All Breeds Dogue de Bordeaux Puppies for Sale District of Columbia, DC

Dogue de Bordeaux Puppies for Sale in District of Columbia, DC

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Reviews

Jonathan C.

04/03/2020

Dogue de Bordeaux

Frankie has been an amazing addition to our family during such crazy times. The breeder drove 1/2 way to NJ to meet us in OH and it was flawless. This is my 2nd puppy from PuppySpot and we are delighted. Thanks PuppySpot!

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Dogue de Bordeaux Characteristics

A specific breed for a specific type of owner, the Dogue de Bordeaux is loyal, territorial, and stubborn. These dogs require a substantial amount of early socialization and obedience training, but if you’re an experienced pet owner looking for a unique companion, this may be the breed for you.

Fast Facts

  • Energy Moderate
  • Size Large
  • Trainability Willful

The oldest recorded French breed, the Dogue de Bordeaux (which translates to "Mastiff of Bordeaux") has been bred for well over 600 years. These dogs were originally used to assist soldiers in war and pull heavy carts but now are more commonly found as household companions and guard dogs.
 
Though they have a naturally sweet temperament and disposition, the Dogue de Bordeaux can make a world-class guard dog when required. Using their imposing stature as the first measure of defense against intruders, these dogs are loyal to their families and will do anything to protect them. The Bordeaux is often seen with a fawn or red coat. Standing between 23-27 inches at the shoulder and weighing between 100-160 pounds, these dogs can not only walk the walk, but they can talk the talk.
 
These dogs are often victims of poor breeding practices. Research your breeder thoroughly to ensure they screen their puppies for common ailments (bloat is a very common health issue with the Dogue de Bordeaux) and be sure to acquire all necessary certifications. These dogs are prone to overeating and require moderate exercise and regulated feedings to ensure they maintain a healthy weight.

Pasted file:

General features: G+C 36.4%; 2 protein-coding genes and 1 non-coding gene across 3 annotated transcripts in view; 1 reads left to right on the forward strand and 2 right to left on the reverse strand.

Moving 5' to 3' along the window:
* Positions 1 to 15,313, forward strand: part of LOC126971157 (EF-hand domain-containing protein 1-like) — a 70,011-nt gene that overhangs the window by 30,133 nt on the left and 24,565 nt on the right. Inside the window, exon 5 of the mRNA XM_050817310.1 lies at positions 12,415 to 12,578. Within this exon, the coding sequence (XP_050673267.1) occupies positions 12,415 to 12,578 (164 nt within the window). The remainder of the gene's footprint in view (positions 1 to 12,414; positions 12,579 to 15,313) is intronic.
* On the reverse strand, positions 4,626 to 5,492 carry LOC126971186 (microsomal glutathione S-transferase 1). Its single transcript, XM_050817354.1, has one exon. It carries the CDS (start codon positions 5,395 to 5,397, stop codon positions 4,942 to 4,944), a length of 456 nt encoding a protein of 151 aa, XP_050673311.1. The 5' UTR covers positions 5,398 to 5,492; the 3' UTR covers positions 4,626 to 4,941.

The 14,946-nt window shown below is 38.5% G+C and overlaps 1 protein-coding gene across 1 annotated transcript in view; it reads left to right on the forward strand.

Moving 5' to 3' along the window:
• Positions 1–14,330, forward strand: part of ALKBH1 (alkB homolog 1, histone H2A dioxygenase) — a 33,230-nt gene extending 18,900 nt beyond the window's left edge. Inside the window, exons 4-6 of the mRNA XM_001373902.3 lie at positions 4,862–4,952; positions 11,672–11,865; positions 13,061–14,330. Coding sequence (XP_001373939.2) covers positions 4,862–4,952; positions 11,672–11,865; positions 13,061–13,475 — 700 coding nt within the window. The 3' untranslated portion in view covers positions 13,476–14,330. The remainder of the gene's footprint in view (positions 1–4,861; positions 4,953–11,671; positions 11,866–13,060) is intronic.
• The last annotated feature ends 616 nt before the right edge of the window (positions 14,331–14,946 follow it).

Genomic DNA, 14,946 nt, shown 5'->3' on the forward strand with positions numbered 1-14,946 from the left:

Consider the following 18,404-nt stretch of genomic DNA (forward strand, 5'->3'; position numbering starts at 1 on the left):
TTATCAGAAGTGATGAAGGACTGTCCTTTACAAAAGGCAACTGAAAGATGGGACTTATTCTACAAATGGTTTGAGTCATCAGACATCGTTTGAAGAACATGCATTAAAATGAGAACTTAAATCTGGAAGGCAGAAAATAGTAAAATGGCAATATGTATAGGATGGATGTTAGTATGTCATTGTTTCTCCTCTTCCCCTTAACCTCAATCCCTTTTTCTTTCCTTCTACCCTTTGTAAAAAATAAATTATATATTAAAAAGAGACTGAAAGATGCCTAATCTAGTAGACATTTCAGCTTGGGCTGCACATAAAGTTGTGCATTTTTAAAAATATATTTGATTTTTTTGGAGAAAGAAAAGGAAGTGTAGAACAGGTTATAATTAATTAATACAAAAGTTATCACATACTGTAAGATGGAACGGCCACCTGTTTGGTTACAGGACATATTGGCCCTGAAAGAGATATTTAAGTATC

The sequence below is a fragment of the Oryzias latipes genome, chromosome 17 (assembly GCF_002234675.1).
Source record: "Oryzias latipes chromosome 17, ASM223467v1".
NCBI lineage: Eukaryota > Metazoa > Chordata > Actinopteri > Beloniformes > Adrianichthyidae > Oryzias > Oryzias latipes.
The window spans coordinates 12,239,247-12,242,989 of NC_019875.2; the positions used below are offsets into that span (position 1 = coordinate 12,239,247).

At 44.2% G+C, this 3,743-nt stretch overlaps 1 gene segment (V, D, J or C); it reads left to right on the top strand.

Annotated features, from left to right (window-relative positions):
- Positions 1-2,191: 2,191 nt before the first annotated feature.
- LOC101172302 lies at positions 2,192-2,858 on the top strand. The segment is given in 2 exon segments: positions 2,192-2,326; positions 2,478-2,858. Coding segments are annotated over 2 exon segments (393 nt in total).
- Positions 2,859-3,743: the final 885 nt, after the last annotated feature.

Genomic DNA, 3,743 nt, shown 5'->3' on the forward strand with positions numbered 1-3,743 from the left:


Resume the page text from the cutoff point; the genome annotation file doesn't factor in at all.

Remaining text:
How dog-friendly is District of Columbia?

Washington, D.C. is a great place for pets, and dogs in particular! The district has plenty of dog parks and pet services, and a lot of D.C. residents own dogs. Here’s how the district stacks up in a couple of studies. 


Public review site Safewise ranks D.C. quite well as the 15th most pet-friendly region in the country. The study ranks all 50 states plus D.C. according to factors like animal cruelty laws, pet services, pet-friendly accommodations, dog parks and hiking trails, and more. 


Wallethub, another reputable review site for pet information, reviewed the 100 largest cities in the country to rank them by pet-friendliness. Washington, D.C. ranked toward the middle at 61st on the list. D.C. is a bit pricier for pets than other cities, ranking 91st in pet budget. They do a little better in other categories, ranking 41st in pet health and wellness, and 9th in outdoor pet-friendliness.

Dog parks and pet-friendly activities in Washington, D.C.

A Trust for Public Land (TPL) study reviews the nation’s 100 largest cities to see which has the most dog parks per capita. Washington, D.C. ranked 22nd at 1.9 parks per 100,000 people.


BringFido lists Washington, D.C. as a pet-friendly travel destination with over 200 verified pet-friendly hotels and motels. The site also lists the National Mall and the U.S. National Arboretum as popular dog-friendly attractions.

Dog ownership in Washington, D.C.

D.C. loves dogs! Forty-four percent of Washington, D.C. residents own a dog. This is above the national dog ownership rate of 40%. 


What kinds of dogs do D.C. residents love? According to the American Kennel Club (AKC), the most popular dogs in Washington, D.C. are Labradors, Retrievers, and German Shepherds. Other popular breeds include Huskies, Basset Hounds, and Beagles. 

Animal welfare & dog shelters in Washington, D.C.

Washington, D.C. saved 4,185 dogs and cats during 2020. Approximately 553 animals were killed over this same period. 

There is one animal shelter within Washington, D.C., and it is not considered a no-kill shelter. The area has a below-average save rate of 78%. Unfortunately, this is far short of the 90% mark needed to be considered a no-kill state.

Dogue de Bordeauxes Everywhere in District of Columbia

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